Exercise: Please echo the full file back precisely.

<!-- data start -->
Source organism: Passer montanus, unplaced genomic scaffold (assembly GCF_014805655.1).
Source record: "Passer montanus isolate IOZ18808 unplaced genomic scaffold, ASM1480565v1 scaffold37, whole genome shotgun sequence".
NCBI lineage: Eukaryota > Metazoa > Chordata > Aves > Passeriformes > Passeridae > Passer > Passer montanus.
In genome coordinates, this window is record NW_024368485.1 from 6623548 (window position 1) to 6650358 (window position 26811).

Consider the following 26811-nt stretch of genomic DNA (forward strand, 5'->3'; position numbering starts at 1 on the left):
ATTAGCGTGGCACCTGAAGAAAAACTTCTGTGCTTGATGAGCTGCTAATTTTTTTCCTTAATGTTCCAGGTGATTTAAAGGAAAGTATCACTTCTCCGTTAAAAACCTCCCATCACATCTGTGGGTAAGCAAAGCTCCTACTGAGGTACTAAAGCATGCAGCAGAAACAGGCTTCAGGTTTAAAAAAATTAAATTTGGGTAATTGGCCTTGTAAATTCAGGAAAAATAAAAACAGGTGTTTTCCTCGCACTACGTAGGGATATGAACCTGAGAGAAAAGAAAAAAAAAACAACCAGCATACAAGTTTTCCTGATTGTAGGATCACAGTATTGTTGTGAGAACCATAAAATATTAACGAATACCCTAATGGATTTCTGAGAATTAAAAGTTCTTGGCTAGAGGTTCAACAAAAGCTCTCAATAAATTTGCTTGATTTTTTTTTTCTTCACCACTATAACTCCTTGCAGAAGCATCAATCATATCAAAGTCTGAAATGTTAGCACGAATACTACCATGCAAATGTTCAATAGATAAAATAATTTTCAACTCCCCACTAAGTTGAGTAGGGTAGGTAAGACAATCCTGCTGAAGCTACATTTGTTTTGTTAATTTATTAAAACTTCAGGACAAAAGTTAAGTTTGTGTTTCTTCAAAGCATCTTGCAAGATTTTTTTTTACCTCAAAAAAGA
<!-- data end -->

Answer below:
Source organism: Passer montanus, unplaced genomic scaffold (assembly GCF_014805655.1).
Source record: "Passer montanus isolate IOZ18808 unplaced genomic scaffold, ASM1480565v1 scaffold37, whole genome shotgun sequence".
NCBI lineage: Eukaryota > Metazoa > Chordata > Aves > Passeriformes > Passeridae > Passer > Passer montanus.
In genome coordinates, this window is record NW_024368485.1 from 6623548 (window position 1) to 6650358 (window position 26811).

Consider the following 26811-nt stretch of genomic DNA (forward strand, 5'->3'; position numbering starts at 1 on the left):
ATTAGCGTGGCACCTGAAGAAAAACTTCTGTGCTTGATGAGCTGCTAATTTTTTTCCTTAATGTTCCAGGTGATTTAAAGGAAAGTATCACTTCTCCGTTAAAAACCTCCCATCACATCTGTGGGTAAGCAAAGCTCCTACTGAGGTACTAAAGCATGCAGCAGAAACAGGCTTCAGGTTTAAAAAAATTAAATTTGGGTAATTGGCCTTGTAAATTCAGGAAAAATAAAAACAGGTGTTTTCCTCGCACTACGTAGGGATATGAACCTGAGAGAAAAGAAAAAAAAAACAACCAGCATACAAGTTTTCCTGATTGTAGGATCACAGTATTGTTGTGAGAACCATAAAATATTAACGAATACCCTAATGGATTTCTGAGAATTAAAAGTTCTTGGCTAGAGGTTCAACAAAAGCTCTCAATAAATTTGCTTGATTTTTTTTTTCTTCACCACTATAACTCCTTGCAGAAGCATCAATCATATCAAAGTCTGAAATGTTAGCACGAATACTACCATGCAAATGTTCAATAGATAAAATAATTTTCAACTCCCCACTAAGTTGAGTAGGGTAGGTAAGACAATCCTGCTGAAGCTACATTTGTTTTGTTAATTTATTAAAACTTCAGGACAAAAGTTAAGTTTGTGTTTCTTCAAAGCATCTTGCAAGATTTTTTTTTACCTCAAAAAAGA